Viola Davis on her new movie Widows
Viola Davis. (Photo: Getty Images/Gallo Images)
There are few working actors today with the talent and charisma of Viola Davis. For director Steve McQueen, she’s on a par with the great leading ladies of the 1940s: another Bette Davis, Joan Crawford or Katharine Hepburn. Few would disagree.
After training at the famed Juilliard School, Davis made a name for herself onstage before stepping into film and TV work in the late 1990s. Steven Soderbergh was one of the first to spot her talent, casting her in Out of Sight, Traffic, and Solaris. Denzel Washington too, in his directorial roles in Antwone Fisher and later Fences, recruited Davis to great effect.
Her mainstream breakthrough came with her first Oscar nomination, for a tiny but devastatingly powerful turn in Doubt, opposite Meryl Streep and Philip Seymour Hoffman. She landed another nod for The Help, an emotional look at the vital importance, yet howling inequality, of the position of African-American maids in the southern US states at the time of the Civil Rights movement. She would finally win Best Supporting Actress for Fences, Washington’s adaptation of the August Wilson play that had already won Tony awards for both himself and Davis. Filling out her awards cabinet further, that film brought her a BAFTA and Golden Globe, while her hit TV show How to Get Away with Murder gave her an Emmy, the first African-American woman to win Best Leading Actress on prime time.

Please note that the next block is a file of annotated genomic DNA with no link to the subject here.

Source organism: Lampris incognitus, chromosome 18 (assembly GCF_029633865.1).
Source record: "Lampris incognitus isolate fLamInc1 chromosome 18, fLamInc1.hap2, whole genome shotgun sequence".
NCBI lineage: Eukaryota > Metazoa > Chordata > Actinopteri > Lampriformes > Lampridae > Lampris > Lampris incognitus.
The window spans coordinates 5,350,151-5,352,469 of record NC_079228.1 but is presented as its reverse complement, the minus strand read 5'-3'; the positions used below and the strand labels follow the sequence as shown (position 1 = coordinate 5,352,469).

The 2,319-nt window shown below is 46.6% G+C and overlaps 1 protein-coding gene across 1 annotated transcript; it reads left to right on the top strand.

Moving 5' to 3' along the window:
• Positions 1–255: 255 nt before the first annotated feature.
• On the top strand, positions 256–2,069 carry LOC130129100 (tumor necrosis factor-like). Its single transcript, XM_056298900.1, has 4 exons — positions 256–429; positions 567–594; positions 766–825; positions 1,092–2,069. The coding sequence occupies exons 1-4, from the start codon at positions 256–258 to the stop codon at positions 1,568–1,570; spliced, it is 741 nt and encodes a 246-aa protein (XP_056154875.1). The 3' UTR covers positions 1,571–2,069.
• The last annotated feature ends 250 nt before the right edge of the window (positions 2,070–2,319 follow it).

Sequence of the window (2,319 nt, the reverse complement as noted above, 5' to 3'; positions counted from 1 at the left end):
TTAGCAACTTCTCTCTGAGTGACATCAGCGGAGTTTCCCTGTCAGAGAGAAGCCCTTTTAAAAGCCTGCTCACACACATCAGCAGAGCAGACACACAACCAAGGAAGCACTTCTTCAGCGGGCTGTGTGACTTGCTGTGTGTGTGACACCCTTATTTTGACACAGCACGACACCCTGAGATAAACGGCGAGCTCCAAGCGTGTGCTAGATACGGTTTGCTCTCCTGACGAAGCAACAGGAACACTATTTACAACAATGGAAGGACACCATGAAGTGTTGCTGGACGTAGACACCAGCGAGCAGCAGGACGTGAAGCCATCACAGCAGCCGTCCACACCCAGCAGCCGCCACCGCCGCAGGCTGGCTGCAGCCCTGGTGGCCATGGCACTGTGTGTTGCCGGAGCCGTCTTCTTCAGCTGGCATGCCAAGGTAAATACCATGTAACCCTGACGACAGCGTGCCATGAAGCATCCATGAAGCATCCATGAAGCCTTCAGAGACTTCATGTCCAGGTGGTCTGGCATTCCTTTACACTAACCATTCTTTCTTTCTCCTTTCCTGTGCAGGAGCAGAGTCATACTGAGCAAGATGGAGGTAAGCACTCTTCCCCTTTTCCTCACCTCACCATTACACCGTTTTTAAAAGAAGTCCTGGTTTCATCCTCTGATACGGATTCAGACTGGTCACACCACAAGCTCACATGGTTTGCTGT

Most recently, Davis has taken the lead role in Steve McQueen’s Widows. She plays Veronica, the wife of Liam Neeson’s charismatic thief Harry, now left alone to survive without him. To do so, she must carry off a heist he had planned and left behind, with the help of the widows of his gang members. The elegant, reserved Veronica is not the sort of woman you might expect to plan and execute a daring robbery – but Davis convinces you that there is no other way.
It’s the sort of role that could result in more trophies joining her already-impressive collection, but for Davis herself, it offered two key advantages. One was the chance to work with McQueen, the director of Hunger, Shame and the Oscar-winning 12 Years A Slave. But the other was the chance to break some boundaries and challenge some of Hollywood’s accepted wisdom – something she discusses below…
Do you remember when you first met Steve? Was it on this film or had you met before?
A: I bumped into Steve, definitely, previously. I want to say it was during The Help... It was at the BAFTA tea party [in LA] and it was one of those meetings where he basically was saying, 'Why don't you get better roles?' If you know Steve, you know that he doesn't mince words. His forte is just to get on with it, but I believe that was the gist of the conversation at the BAFTA tea party.
He said he sees you as a Bette Davis, Joan Crawford level star. Is that something he told you?
A: Yes, he has, and he's thrown Marlon Brando in there too. I try to wrap my mind around that! I always try to wrap my mind around how people see me and how I see me, which can be absolutely antithetical to each other. Of course, I just see myself as Viola, who wears no make-up and a head wrap and lives in a robe at home. But I like that he sees me that way, I do, because I've always questioned how people see me in the past. I like that he sees me as someone who's that expansive. I like that he sees me as a woman, so yeah, I'll accept it! [laughs]
So what was the first overture about this film? Did you see a finished script or was it a phone call?